In 1993, Douglas Crimp published his book On the Museum’s Ruins, a collection of essays written between 1980 and 1987. The force that he names as endangering the museum’s traditional function and its secured authority is postmodernism.3 In these essays, Crimp speaks about both younger artists such as Louise Lawler, who contributed a photo essay to his writings, Sherrie Levine, Cindy Sherman, and older ones such as Richard Serra and Marcel Broodthaers. He describes the shift from the autonomous modernist object to the postmodernist acknowledgement of context and its critique of institutions. However, this critique, I would argue - at least regarding the artists mentioned as many other ”postmodernists” - is delivered via more autonomous objects. They are certainly different from modernist artwork in their reference to other artworks, except in the mode of presenting them. Yet that does not prevent them from becoming an art market commodity in the same way as their modernist predecessors. A Louise Lawler photograph of an art collection display or a Sherrie Levine painting such as After Egon Schiele, enters market circulation smoothly and has become part of so many museum collections. Among the first artists to go beyond these inherent limitations was Andrea Fraser, who developed her investigation and critique of the museum in a performance during the 1980s, in the form of a gallery talk.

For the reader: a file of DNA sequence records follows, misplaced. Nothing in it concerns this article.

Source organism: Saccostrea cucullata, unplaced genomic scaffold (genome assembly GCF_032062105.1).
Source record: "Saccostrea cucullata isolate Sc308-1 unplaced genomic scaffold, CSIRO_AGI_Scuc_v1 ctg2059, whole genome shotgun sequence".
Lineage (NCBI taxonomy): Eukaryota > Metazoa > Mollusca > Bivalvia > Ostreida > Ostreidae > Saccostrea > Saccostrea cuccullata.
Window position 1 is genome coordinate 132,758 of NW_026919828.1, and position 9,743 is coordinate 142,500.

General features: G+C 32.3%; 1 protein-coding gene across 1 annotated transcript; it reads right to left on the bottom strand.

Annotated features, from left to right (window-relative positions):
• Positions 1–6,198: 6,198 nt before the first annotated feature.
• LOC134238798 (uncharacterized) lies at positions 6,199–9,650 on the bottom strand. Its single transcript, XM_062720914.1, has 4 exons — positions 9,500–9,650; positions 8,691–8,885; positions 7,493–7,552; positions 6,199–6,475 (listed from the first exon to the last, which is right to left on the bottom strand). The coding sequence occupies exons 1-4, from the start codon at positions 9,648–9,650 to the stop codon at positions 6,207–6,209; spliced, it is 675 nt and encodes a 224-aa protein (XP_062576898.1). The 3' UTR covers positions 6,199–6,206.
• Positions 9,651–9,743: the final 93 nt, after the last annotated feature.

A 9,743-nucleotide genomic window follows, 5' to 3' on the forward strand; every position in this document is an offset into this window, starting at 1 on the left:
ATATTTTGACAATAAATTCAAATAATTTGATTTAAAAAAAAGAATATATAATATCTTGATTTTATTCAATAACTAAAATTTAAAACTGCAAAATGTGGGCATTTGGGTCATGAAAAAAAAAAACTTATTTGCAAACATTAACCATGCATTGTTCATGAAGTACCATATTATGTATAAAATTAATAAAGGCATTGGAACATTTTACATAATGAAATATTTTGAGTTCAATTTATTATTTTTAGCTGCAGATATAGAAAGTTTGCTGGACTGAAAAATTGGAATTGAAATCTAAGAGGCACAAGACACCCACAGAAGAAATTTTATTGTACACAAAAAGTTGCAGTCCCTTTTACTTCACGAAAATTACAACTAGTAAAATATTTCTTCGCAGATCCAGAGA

The dematerialization of the artwork is not exactly new. Museums have been forced to deal with non-object-oriented practices for more than three decades. And they are still struggling. But distinct from conceptual art - which meanwhile has entered museum collections, often as documentation - what has been most influential in the last decade is the changing role of the artist. She or he acts as a cultural analyst (Hal Foster describes the artist as an ethnographer in his book, The Return of the Real), a communication agent, an activist, a social worker, an educator, or a service provider. Quite often an artist’s physical presence is at the core of what can’t really be called an exhibition anymore, but ”the project.” (These projects often have an educational purpose, such as like Mark Dion’s ecologically motivated excursions or so many others that aim or at least claim to involve specific communities.) Of course, this doesn’t leave the role of the curator unaffected. What, in an earlier optimistic moment in that specific art history, seemed to develop the artist-curator relationship into an equal collaboration has actually drastically limited the curator’s creative aspirations, often reducing her or his contribution to that of a manager and fundraiser.